A major counterfeiter from south east London has had assets totalling £142,000 confiscated, having already been jailed for related criminal activity.
Neil Anthony Norton, 42, from Bromley was sentenced to three years in prison in September 2008 by Blackfriars Crown Court for trading in a variety of counterfeit luxury consumer goods and manufacturing illegal copies of music film, games and computer software which he sold mainly via his own website and the internet.
Mr Norton’s home address was raided by officers from Lewisham Council, assisted by representatives from the Federation against Copyright Theft (FACT), BPI (formerly known as the British Phonographic Industry) and officers from Bromley police. His home contained all the equipment necessary to operate on a large commercial scale, as well as large quantities of counterfeit goods and cash.
An extensive investigation followed to determine Norton’s turnover from his counterfeiting operation.
At the confiscation hearing which took place on 13 August 2009 at Blackfriars Crown Court, the court was told that Mr Norton had derived a total benefit of £500,000 from his criminal conduct. However, it was agreed between Lewisham Council and the defendant’s lawyer that a total of £142,108.04 was available for confiscation, which included hidden assets of £25,000. His available assets included vehicles, cash, and the net proceeds of the sale of his home.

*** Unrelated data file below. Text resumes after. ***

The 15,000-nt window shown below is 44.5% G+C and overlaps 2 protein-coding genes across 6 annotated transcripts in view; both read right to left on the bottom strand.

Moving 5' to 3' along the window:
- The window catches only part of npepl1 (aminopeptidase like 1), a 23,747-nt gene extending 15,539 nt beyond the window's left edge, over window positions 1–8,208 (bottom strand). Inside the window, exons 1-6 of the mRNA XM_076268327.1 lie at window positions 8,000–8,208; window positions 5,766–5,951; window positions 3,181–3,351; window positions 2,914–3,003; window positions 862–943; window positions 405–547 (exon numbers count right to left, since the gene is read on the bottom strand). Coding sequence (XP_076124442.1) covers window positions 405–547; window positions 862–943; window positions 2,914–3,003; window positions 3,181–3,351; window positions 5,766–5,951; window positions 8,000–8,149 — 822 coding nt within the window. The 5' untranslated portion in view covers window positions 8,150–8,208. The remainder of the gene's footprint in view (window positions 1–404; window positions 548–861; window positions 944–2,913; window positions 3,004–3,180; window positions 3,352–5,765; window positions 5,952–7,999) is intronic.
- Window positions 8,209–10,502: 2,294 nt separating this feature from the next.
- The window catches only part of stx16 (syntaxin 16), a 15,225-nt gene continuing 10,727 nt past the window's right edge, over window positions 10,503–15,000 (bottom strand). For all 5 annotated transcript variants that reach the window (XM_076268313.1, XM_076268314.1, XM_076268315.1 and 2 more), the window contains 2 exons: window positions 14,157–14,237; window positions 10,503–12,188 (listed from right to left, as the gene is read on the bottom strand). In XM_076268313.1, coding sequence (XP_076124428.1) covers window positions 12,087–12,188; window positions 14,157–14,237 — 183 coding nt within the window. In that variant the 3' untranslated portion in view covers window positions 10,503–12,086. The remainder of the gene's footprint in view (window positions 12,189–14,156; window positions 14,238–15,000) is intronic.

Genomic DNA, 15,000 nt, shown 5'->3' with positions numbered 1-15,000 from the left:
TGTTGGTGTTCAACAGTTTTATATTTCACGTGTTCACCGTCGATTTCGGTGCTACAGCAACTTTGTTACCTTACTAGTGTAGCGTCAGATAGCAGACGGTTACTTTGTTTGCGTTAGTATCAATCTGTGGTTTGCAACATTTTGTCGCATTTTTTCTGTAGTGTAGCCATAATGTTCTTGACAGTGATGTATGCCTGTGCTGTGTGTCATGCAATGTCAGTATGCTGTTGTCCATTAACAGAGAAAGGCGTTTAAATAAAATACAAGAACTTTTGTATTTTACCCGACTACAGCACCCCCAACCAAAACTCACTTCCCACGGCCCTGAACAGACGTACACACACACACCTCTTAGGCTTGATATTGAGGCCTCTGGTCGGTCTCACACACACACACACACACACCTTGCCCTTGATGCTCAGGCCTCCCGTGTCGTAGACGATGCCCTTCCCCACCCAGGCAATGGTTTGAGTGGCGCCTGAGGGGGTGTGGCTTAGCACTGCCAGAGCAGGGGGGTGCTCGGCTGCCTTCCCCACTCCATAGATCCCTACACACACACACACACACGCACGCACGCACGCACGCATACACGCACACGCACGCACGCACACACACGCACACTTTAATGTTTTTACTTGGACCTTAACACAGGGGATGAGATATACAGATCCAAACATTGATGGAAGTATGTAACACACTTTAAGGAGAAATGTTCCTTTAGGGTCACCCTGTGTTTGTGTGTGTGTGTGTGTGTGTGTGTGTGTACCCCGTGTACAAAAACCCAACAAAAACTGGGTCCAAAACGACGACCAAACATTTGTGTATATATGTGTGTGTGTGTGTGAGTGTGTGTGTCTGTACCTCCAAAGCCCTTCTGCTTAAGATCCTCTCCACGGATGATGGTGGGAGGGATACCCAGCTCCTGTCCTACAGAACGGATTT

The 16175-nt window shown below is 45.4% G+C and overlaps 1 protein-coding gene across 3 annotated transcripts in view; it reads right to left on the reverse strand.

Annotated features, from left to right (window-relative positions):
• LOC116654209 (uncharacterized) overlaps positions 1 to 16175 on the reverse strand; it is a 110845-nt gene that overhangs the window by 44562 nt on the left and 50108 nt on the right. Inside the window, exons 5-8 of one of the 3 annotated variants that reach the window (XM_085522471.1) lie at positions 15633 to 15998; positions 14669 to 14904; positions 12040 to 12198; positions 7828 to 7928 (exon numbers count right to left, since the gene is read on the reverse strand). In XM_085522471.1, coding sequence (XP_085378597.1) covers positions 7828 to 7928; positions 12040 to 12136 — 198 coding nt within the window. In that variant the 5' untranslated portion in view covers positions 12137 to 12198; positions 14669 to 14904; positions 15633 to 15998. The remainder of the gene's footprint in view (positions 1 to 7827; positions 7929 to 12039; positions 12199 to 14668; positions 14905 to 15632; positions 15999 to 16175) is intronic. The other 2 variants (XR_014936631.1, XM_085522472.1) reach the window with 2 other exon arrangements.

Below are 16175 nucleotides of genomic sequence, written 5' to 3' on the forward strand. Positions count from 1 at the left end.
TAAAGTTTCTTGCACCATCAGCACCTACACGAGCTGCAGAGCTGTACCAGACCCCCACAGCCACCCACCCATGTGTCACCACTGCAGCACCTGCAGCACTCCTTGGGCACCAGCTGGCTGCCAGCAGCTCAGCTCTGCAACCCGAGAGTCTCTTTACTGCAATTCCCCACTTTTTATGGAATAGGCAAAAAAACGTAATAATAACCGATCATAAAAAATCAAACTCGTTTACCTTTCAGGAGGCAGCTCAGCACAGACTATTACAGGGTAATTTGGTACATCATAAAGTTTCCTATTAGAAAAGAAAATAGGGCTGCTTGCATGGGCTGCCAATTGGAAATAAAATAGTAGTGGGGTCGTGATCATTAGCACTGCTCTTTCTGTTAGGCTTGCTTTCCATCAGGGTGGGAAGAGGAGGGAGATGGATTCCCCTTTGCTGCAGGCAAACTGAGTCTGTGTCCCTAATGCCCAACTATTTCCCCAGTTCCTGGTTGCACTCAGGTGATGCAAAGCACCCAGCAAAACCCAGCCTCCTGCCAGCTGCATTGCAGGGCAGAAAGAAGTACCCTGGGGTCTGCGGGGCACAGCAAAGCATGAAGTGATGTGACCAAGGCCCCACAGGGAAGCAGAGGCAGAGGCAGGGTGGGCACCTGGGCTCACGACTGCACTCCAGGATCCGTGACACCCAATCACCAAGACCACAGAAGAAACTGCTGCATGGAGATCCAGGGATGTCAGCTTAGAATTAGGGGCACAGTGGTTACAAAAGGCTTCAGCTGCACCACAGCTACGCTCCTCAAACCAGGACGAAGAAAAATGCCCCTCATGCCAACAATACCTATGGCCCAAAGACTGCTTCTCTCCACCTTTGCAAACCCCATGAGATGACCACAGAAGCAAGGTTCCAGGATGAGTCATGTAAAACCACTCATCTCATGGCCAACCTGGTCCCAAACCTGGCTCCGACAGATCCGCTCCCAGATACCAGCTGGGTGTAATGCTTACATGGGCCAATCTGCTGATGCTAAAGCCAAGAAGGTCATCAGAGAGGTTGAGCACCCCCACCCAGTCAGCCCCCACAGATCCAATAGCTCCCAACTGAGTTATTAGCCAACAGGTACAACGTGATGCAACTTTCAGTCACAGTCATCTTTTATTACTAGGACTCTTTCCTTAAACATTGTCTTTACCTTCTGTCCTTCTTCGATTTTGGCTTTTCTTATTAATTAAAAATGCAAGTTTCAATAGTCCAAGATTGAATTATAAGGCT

Mr Norton is required to pay the full £142,108.04 within 12 months. Failure to do so will mean he will have to serve an additional two and half years in jail.
The Court also ordered that all the property seized during the raid should be destroyed. The items include a vast quantity of computer equipment and thousands of counterfeit items.
Councillor Susan Wise said: “Lewisham Council takes this type of crime very seriously and will always prosecute counterfeiters where possible. This case in particular demonstrates the severe penalties that can be imposed by courts on counterfeiters. People who undertake this activity should be aware that they face losing their profits and any assets gained from them, including their homes. It just goes to show that crime of this type really doesn’t pay.”
Kieron Sharp, FACT Director General, added: “Criminals have been operating counterfeiting businesses with impunity for too long. This case and others show that they can be hit hard with the double whammy of a jail sentence and forfeiture of assets, making this type of crime far less attractive and thus a substantial deterrent to others. The impact of counterfeiting is severe; the livelihoods of the many people who work in the film, TV and retail industries in the UK are under threat from the theft of movies and programmes.”
David Wood, Director of BPI Anti Piracy Unit, stated: “This is a fantastic result. Music piracy is not a victimless crime as few musicians are wealthy and rely on the income from music sales and the investment record companies make in them to earn a living. Everyone deserves to be paid for their work.
I would like to take this opportunity to thank Lewisham Council for being so proactive in tackling this type of crime and I hope this a clear deterrent to those who still seek to earn an illegal living from trading in counterfeit discs.”